Saturday, December 11, 2010


Hindustan has become Scamistan. The country has gone to the dogs. Even its awards go to power brokers

Barkha Dutt receives Padma Shri award

Everyone who is anyone seems to be on the racket.
Politicians venal and corrupt.
Police venal and corrupt.
Anti-corruption officers venal and corrupt.
Bureaucrats venal and corrupt.
And now, as we long suspected, journalists, well you know, venal and corrupt.

Looters and scamsters have made us Dogistan.

Think that is harsh.
I agree, it is harsh.
On the dogs, I mean.

Apropos which, Vidya Subrahmaniam has an article on the Radia affair in The Hindu that is worth catching-

With the Radia debate into its third week, it has become more than apparent that a new kind of journalism has completely rewritten the rules of engagement in the profession. For those working with television, the glamour and fame can be overpowering, with the high visibility translating into throbbing, pulsating fan clubs, enormous following on social media networks and celebrity status on the party circuit. For the likes of Ms Radia, the “celeb journo” is a sitting duck, a vulnerable target both for passing on and acquiring information. News gathered this way slowly and inevitably acquires a legitimacy that eventually allows all lines to be crossed. From this to concluding that news cannot be got any other way is a small step. The trappings of power work similarly for politicians and journalists. Cut off from the rude realities of the normal world, both begin to live in a bubble of their own making. But whereas the politician, used to voter mood swings, will quickly learn his lesson when the truth hits home, the journalist, not tutored in this art, will react in anger and shock and go into spasms of denial.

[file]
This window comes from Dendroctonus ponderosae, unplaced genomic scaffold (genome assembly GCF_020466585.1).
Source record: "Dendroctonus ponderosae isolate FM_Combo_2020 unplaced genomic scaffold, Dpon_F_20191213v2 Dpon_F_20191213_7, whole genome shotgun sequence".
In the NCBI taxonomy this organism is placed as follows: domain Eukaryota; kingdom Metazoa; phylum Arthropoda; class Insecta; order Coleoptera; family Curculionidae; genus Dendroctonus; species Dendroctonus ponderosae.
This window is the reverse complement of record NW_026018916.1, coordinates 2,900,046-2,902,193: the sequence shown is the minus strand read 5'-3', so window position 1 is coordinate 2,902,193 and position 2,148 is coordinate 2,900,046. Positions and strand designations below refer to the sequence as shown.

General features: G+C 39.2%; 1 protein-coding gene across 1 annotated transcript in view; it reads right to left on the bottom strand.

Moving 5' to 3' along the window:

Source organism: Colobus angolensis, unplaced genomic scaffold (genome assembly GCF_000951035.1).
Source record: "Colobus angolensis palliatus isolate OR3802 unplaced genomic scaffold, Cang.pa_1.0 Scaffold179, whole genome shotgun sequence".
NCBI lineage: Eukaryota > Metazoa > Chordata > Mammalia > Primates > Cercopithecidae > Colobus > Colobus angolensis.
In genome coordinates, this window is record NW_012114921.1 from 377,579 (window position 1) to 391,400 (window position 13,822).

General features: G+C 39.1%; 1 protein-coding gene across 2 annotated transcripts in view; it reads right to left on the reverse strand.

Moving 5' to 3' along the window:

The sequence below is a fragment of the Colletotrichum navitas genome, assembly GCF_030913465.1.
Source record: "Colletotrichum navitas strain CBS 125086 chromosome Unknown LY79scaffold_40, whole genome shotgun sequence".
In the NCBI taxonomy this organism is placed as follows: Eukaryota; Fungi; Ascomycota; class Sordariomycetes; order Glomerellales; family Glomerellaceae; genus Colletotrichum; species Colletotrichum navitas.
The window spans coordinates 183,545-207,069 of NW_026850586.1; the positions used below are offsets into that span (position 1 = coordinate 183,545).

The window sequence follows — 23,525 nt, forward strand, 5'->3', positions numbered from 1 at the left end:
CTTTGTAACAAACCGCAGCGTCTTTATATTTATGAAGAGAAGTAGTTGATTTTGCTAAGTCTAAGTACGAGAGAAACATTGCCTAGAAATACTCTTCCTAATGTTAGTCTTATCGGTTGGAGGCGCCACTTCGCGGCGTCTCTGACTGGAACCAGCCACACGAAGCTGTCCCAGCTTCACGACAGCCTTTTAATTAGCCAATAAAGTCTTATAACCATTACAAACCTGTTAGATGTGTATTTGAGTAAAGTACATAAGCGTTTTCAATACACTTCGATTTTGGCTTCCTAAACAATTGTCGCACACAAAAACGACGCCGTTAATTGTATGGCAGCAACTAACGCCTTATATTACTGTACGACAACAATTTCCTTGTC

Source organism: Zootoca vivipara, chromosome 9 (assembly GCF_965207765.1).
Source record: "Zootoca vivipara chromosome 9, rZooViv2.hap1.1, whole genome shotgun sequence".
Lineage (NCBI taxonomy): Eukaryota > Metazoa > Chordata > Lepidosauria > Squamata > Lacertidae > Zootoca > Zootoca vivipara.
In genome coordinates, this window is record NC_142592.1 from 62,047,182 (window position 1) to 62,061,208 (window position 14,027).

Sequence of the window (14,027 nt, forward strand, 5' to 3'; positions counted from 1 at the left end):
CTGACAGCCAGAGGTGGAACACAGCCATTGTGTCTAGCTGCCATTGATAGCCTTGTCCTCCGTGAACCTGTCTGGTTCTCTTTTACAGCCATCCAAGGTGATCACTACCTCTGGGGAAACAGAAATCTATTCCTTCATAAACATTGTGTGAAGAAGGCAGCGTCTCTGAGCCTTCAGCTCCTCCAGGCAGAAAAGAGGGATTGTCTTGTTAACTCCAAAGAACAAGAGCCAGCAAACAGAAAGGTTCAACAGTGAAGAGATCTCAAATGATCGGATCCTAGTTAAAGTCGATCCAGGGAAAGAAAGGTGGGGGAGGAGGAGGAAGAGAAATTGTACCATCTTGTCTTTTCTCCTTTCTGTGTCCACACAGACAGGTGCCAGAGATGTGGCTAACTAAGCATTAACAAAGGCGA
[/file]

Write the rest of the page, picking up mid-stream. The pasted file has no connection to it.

Do read it all, as they say.